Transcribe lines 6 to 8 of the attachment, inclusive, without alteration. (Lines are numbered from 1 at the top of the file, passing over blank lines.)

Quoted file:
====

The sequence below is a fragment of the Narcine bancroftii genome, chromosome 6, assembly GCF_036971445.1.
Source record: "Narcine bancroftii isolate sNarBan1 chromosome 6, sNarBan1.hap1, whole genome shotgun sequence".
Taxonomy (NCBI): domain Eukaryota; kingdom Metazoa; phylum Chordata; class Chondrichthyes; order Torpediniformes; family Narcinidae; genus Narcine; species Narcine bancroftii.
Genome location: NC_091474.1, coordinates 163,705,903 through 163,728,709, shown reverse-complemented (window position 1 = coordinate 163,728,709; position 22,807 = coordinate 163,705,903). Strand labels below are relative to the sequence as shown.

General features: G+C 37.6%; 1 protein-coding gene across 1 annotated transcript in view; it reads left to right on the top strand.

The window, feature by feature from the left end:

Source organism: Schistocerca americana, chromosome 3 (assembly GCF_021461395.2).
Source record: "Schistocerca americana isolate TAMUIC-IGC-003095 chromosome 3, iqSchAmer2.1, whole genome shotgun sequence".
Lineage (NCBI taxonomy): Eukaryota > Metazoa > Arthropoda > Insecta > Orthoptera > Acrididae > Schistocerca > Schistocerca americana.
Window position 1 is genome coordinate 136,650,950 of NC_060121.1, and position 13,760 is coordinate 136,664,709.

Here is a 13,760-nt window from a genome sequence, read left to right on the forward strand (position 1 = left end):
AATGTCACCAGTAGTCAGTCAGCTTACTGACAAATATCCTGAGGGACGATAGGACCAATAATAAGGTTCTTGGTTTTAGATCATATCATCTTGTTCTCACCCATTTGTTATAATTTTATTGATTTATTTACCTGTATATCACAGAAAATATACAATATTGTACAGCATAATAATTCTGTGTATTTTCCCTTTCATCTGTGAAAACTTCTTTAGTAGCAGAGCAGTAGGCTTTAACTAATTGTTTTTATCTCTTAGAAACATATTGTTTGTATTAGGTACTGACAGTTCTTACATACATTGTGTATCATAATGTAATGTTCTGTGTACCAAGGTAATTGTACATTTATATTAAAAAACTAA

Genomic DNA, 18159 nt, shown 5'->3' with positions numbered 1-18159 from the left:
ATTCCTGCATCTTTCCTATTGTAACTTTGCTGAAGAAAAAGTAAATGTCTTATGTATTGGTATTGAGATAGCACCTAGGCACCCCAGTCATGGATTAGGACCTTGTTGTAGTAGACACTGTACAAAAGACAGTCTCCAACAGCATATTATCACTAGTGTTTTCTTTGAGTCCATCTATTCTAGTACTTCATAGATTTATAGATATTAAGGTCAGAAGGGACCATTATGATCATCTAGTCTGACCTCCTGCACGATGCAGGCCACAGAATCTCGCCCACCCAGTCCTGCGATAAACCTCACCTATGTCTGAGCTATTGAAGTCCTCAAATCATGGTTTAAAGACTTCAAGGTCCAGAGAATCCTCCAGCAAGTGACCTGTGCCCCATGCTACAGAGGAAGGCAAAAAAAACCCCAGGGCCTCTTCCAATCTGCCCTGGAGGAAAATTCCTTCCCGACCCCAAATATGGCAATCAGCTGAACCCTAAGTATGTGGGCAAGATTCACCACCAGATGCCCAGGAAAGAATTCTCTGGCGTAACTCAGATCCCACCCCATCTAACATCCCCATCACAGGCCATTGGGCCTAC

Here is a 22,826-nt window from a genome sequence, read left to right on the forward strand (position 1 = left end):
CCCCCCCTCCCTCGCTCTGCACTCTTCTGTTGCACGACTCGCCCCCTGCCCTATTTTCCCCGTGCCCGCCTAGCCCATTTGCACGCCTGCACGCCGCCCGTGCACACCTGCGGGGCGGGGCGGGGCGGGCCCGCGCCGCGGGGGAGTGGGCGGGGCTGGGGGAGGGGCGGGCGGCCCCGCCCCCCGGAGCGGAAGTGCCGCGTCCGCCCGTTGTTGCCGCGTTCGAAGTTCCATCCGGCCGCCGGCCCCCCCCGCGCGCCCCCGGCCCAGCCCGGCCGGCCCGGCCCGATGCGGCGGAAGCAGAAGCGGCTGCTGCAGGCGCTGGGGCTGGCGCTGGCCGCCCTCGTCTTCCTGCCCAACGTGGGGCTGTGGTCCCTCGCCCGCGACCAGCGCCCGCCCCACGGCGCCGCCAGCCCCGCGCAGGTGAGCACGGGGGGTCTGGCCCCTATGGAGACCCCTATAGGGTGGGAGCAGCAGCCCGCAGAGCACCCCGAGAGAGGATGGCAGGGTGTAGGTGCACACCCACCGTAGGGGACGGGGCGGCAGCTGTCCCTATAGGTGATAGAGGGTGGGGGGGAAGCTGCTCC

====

The window, feature by feature from the left end:

Source organism: Schistocerca americana, chromosome 3 (assembly GCF_021461395.2).
Source record: "Schistocerca americana isolate TAMUIC-IGC-003095 chromosome 3, iqSchAmer2.1, whole genome shotgun sequence".